In my opinion it is for those who may not want to or can not install a window AC unit in the summer or deal with diesel or propane vented or unvented heaters in the winter. Again in my opinion if you use electric AC or heat you will need to use their or someone else’s generator or access to grid power to make it work. The new battery technology and now more affordable power station is competing with do it yourself charging and battery storage systems quite well. It has worked for me in a boondocking situation in cutting down generator run time to a point it may even pay for itself if it lasts as long as advertised. Bottom line is in my opinion you aren’t gonna get as good results as you would with grid power without input on your part of dealing with a generator unless you have a massive solar system/generator or are willing to make compromises. You are spending a lot of money to make fewer compromises in my opinion. We usually workcamp summers in hot climates to have access to grid power AC instead of going to higher elevations and deal with a generator/propane in the warmest climates we can get to in the winter boondocking.
Opinions on just about anything will vary.

I often go where there is no AC. I do not like diesel smell or generator noise. So I am interested in any other alternatives anyone may discover. As you say, technology is constantly improving. I think I will probably keep on looking until I am either beyond caring or I find a better solution, In the meantime, I know a bit of heat in the summer or cold in the winter is unlikely to do much more than make me uncomfortable. Anytime it gets too bad, I'll pull up stakes and move on down the line.
 
Seems pretty viable for someone who has lots of solar and wants an all electric camper. I like that it's portable so you can leave it in storage or home when you don't need it.
Solar panels generate electricity but they don't store it. The Wave can't run off solar, it needs a 12v (or 110v) source. So a large battery bank is still needed. In broad daylight, it may be possible to have enough panels to compensate for the energy the AC is using, but the concept is inherently flawed. Maximizing solar generation requires being in direct sun, this is in direct conflict to parking in the shade being the lowest hanging fruit to keeping a vehicle cool. RVs are metal boxes and cooling using solar electricity is never going to be efficient use of power.

While the Wave may be more energy efficient than a traditional electric space heater, it's still a lot less efficient than propane, petrol, or diesel. The Wave is expensive, for that kind of money there are better options. For vehicles with gas engines, the Webasto petrol heater is half the cost to buy and uses very little electricity (and gas). Unless plugged into free shore power, electrical heating doesn't make sense.

Portable is nice in theory, but my experience using a portable diesel heater leads me to think real world use would be disappointing. These units are not small, and they have to be put into position somewhere (I built a stand that hung on the inside of the passenger window). The hoses have to be ducted somewhere depending on it's carrying: water, hot air, fresh air (or in my case, exhaust). The power source and cord has to be managed (in my case routed so it wasn't a trip hazard). The bottom line for me was the simplicity and portability wasn't worth the hassle and inconvenience. I disassembled my all in one diesel heater and permanently mounted it. I suspect I'd reach the same conclusion with a portable AC.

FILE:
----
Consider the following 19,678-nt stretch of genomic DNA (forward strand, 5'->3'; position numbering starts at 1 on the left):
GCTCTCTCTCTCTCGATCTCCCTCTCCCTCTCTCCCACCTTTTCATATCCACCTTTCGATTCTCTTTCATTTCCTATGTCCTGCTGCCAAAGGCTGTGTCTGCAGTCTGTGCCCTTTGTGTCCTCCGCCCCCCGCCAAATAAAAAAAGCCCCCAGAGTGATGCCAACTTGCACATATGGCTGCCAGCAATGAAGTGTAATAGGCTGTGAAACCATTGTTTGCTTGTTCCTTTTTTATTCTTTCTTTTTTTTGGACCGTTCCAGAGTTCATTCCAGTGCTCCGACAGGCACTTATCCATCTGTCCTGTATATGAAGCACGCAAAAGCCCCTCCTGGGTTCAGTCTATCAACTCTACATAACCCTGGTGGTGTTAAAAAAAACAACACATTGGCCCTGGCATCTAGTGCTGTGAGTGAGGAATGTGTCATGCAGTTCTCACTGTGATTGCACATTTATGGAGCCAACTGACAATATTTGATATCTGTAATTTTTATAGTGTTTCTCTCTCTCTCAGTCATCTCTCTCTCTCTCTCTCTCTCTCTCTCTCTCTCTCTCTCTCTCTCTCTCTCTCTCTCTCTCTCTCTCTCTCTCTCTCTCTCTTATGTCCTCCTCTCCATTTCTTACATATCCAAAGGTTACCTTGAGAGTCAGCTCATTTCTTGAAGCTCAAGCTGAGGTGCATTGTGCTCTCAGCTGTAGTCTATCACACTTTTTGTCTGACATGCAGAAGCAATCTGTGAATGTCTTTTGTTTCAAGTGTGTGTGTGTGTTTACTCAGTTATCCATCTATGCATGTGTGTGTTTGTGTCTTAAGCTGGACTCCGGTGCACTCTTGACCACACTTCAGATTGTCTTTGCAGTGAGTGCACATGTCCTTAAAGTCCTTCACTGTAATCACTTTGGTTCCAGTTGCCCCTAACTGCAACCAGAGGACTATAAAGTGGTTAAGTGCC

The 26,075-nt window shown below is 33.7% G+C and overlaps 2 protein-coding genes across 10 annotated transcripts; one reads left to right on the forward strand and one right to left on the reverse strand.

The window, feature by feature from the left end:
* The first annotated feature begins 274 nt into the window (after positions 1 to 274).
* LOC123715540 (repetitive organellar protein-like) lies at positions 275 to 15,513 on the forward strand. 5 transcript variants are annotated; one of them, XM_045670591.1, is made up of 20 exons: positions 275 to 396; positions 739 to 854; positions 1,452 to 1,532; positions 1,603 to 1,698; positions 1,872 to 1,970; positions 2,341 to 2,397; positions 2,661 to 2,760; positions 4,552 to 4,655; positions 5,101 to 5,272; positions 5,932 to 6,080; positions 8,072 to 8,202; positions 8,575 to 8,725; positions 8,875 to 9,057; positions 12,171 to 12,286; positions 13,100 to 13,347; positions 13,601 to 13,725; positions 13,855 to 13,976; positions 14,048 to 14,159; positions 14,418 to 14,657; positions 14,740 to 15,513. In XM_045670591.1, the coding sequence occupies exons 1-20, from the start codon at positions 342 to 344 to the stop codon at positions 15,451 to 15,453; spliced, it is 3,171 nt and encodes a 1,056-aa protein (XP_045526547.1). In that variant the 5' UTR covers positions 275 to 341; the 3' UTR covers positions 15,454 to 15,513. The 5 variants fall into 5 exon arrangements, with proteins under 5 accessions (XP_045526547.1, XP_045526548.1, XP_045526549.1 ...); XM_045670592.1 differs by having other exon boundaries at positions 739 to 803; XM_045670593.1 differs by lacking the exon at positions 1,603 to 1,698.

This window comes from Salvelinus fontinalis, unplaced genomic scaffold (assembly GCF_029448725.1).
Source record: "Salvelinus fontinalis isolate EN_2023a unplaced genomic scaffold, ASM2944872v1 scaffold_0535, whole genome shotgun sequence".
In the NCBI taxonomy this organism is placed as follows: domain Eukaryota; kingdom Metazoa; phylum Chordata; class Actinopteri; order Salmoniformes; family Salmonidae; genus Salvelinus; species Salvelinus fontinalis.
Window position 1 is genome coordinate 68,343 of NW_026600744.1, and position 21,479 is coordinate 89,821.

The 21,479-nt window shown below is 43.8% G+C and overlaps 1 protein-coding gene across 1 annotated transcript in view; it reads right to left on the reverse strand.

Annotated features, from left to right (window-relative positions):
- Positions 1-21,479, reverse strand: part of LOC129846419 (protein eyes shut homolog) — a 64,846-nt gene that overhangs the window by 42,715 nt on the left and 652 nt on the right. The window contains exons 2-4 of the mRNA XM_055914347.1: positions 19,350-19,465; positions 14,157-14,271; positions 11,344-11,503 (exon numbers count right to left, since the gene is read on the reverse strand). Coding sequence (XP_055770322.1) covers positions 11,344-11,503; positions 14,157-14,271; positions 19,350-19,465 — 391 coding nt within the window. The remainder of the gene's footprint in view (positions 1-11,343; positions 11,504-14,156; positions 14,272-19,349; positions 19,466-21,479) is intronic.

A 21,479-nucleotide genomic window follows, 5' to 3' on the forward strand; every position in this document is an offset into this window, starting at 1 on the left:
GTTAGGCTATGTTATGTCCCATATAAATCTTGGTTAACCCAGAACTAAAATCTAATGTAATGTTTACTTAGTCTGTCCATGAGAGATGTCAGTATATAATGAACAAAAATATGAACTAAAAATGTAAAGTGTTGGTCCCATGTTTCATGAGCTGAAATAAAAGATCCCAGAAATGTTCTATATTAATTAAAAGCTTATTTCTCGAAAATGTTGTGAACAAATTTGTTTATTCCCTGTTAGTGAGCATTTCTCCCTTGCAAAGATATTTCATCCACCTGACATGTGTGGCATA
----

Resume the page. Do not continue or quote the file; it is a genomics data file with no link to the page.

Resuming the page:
When I lived in North Carolina I saw a number of window A/C units that had heating built into them. They aren't as common further north.
The first one I saw in operation amused the owner at my reaction. I'd never seen a window A/C unit that could heat too. But I was told that it rarely got so cold in that area that a furnace was required for heating.
These were used for smaller spaces like an office or studio apartment.
 
Solar panels generate electricity but they don't store it. The Wave can't run off solar, it needs a 12v (or 110v) source. So a large battery bank is still needed.
Yes I know, that's why I mentioned W-hr. When I say "lots of solar" I'm referring to the whole system.

I'm certainly not a candidate for one, as I've never had heating or cooling of any sort... beyond a couple candles. I'm fine moving with the seasons and I prefer being outside anyway. If I have to travel through or stay in a hot zone or cold (temporarily), I can deal.

The $$$ available and use cases do vary quite a bit. Some people like to camp in hot humid areas, like southern beaches in summer... and spending $200k on a rig doesn't phase them. I generally advise against AC because of the crazy amount of solar you need if you use it a lot... but, there are solar all-electric rigs with AC, and the owners seem to love them. Here is one that comes standard that way: https://aeonrv.com/ They use mini-split systems that are permanently mounted. I thought one of these portable ones might be viable for someone with a smaller system, due to the ability to easily not carry it when it isn't needed. As you said there are better ways to heat, but not really better ways to cool. Shade helps for sure, but a white and and well insulated rig can sit in the sun with little penalty.